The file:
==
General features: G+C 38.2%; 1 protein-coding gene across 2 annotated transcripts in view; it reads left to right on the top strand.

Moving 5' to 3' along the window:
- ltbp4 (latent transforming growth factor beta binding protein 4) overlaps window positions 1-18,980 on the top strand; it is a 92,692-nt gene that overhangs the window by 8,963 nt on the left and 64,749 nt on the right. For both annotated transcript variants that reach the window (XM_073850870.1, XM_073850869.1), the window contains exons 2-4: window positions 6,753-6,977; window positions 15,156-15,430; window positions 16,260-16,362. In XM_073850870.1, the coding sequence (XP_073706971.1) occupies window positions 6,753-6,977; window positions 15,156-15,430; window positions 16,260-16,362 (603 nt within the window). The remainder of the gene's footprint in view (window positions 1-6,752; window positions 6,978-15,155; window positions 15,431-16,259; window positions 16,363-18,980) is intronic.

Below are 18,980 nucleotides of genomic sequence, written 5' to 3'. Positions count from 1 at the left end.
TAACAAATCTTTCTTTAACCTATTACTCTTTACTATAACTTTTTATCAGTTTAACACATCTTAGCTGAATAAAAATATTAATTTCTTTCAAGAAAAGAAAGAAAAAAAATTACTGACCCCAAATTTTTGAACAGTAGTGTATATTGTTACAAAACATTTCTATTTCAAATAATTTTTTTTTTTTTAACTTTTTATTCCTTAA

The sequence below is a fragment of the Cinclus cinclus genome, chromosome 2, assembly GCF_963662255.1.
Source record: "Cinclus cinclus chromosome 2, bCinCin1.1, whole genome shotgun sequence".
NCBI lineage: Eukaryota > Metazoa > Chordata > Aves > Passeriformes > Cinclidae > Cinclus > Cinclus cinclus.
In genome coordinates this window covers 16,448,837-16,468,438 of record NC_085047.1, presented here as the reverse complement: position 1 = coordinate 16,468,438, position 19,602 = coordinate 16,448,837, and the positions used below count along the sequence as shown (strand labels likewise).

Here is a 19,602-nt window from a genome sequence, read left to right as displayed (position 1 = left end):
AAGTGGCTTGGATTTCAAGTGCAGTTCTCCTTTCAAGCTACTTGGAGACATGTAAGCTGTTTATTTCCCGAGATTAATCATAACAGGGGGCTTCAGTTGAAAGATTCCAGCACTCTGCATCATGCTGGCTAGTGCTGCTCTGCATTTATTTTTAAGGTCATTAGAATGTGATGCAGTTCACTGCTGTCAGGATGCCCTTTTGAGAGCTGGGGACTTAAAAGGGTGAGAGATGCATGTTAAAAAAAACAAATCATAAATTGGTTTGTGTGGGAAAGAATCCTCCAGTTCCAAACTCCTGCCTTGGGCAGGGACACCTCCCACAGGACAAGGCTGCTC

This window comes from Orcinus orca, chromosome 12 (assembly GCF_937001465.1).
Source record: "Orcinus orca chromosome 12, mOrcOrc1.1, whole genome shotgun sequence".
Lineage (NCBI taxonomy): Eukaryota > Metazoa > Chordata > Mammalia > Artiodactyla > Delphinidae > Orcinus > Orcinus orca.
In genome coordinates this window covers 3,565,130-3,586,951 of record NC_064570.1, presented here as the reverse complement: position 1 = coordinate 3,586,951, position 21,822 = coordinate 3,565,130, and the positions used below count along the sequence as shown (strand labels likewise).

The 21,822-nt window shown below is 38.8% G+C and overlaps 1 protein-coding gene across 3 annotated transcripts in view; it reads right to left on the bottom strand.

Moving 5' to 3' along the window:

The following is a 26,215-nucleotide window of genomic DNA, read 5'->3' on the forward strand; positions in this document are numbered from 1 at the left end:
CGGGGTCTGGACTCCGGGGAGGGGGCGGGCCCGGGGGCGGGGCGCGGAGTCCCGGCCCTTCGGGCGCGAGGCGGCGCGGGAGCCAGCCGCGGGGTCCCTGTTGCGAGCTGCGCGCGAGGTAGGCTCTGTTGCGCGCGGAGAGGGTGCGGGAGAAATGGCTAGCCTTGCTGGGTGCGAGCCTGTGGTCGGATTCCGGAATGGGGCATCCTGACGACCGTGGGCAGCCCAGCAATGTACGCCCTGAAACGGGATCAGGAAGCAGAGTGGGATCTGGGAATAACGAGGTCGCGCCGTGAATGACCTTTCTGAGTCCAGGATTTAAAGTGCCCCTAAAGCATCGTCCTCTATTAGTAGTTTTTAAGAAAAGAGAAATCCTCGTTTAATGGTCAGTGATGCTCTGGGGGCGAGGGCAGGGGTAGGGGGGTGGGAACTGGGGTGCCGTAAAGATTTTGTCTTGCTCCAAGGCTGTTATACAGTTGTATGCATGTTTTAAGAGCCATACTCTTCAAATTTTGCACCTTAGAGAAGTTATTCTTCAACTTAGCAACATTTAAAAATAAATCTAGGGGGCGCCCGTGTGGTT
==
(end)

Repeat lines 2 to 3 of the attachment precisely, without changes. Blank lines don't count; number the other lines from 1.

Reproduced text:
Moving 5' to 3' along the window:
- ltbp4 (latent transforming growth factor beta binding protein 4) overlaps window positions 1-18,980 on the top strand; it is a 92,692-nt gene that overhangs the window by 8,963 nt on the left and 64,749 nt on the right. For both annotated transcript variants that reach the window (XM_073850870.1, XM_073850869.1), the window contains exons 2-4: window positions 6,753-6,977; window positions 15,156-15,430; window positions 16,260-16,362. In XM_073850870.1, the coding sequence (XP_073706971.1) occupies window positions 6,753-6,977; window positions 15,156-15,430; window positions 16,260-16,362 (603 nt within the window). The remainder of the gene's footprint in view (window positions 1-6,752; window positions 6,978-15,155; window positions 15,431-16,259; window positions 16,363-18,980) is intronic.